DRAWINGS FROM 1832 SKETCH-BOOK, SHOWING FIRST CONCEPTION OF TELEGRAPH
Morse’s first telegraph instrument
Now in the National Museum, Washington.
Rough drawing by Morse showing the first form of the alphabet and the changes to the present form
Quantities of the type found in the type-cases of A printing-office. Calculation made by Morse to aid him in simplifying alphabet
“Attention universe, by kingdoms
right wheel.” Facsimile of
Morse alphabet message
Given to General Thomas S. Cummings at time of transmission by
Professor S.F.B. Morse, New York University, Wednesday, January 24,
1838. Presented to the National Museum at Washington by the family
of General Thomas S. Cummings of New York, February 13, 1906.
Drawing by Morse of railway telegraph, patented by him in France in 1838, and embodying principle of police and fire alarm telegraph
First form of key.—Improved
form of key.—Early relay.—First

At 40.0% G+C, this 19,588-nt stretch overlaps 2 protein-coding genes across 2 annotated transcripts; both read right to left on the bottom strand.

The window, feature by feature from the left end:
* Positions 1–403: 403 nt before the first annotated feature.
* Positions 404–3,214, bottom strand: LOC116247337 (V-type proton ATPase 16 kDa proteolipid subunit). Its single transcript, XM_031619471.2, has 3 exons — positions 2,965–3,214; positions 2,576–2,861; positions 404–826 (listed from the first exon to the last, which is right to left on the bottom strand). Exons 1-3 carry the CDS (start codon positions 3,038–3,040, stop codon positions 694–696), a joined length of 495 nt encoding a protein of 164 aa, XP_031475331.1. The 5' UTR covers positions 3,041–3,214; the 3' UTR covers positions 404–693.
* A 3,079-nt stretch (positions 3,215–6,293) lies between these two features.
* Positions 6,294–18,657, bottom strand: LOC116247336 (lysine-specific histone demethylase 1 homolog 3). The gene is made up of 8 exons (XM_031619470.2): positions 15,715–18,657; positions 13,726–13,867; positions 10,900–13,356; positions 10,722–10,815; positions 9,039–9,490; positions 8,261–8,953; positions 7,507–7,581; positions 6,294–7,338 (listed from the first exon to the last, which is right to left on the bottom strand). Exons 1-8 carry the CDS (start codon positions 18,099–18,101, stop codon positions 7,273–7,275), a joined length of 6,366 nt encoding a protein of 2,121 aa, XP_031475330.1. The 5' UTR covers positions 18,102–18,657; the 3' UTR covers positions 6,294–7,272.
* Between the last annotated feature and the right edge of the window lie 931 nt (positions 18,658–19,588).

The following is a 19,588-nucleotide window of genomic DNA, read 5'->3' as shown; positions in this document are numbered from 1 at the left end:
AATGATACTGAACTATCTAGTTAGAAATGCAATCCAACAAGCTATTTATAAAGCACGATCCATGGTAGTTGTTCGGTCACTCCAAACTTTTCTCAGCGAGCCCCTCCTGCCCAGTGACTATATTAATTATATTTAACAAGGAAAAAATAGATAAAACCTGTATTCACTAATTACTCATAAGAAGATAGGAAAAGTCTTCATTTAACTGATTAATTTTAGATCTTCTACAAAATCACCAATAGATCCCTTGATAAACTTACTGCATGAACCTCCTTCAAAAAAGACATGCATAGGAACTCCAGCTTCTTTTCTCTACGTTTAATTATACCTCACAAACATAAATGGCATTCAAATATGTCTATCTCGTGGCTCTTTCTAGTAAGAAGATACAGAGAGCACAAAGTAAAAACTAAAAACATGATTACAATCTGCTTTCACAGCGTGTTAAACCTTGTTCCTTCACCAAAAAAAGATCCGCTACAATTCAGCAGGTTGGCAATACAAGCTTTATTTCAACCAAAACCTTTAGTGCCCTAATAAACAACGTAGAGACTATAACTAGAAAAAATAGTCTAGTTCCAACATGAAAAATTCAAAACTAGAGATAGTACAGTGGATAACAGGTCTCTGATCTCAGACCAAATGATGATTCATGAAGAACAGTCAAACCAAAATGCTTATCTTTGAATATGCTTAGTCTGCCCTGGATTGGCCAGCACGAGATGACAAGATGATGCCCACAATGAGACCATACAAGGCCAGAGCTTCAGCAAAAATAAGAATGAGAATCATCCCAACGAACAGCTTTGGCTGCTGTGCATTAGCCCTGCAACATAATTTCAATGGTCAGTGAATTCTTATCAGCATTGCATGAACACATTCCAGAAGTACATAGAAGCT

The two keys and the relay are in the National Museum, Washington.
The Washington-Baltimore instrument is owned by Cornell University.
S. F. B. Morse
From a portrait by Daniel Huntington.
HOUSE AT LOCUST GROVE, POUGHKEEPSIE, NEW YORK
Sarah Elizabeth Griswold, second
wife of S. F. B. Morse
From a daguerreotype.
Morse and his youngest son
From an ambrotype.
HOUSE AND LIBRARY AT 5 WEST 22D STREET, NEW YORK
Telegram showing Morse’s characteristic
deadhead, which he always used
to frank his messages
Morse in old age
From a photograph by Sarony.
SAMUEL F. B. MORSE
HIS LETTERS AND JOURNALS
OCTOBER 1, 1832—FEBRUARY 28, 1833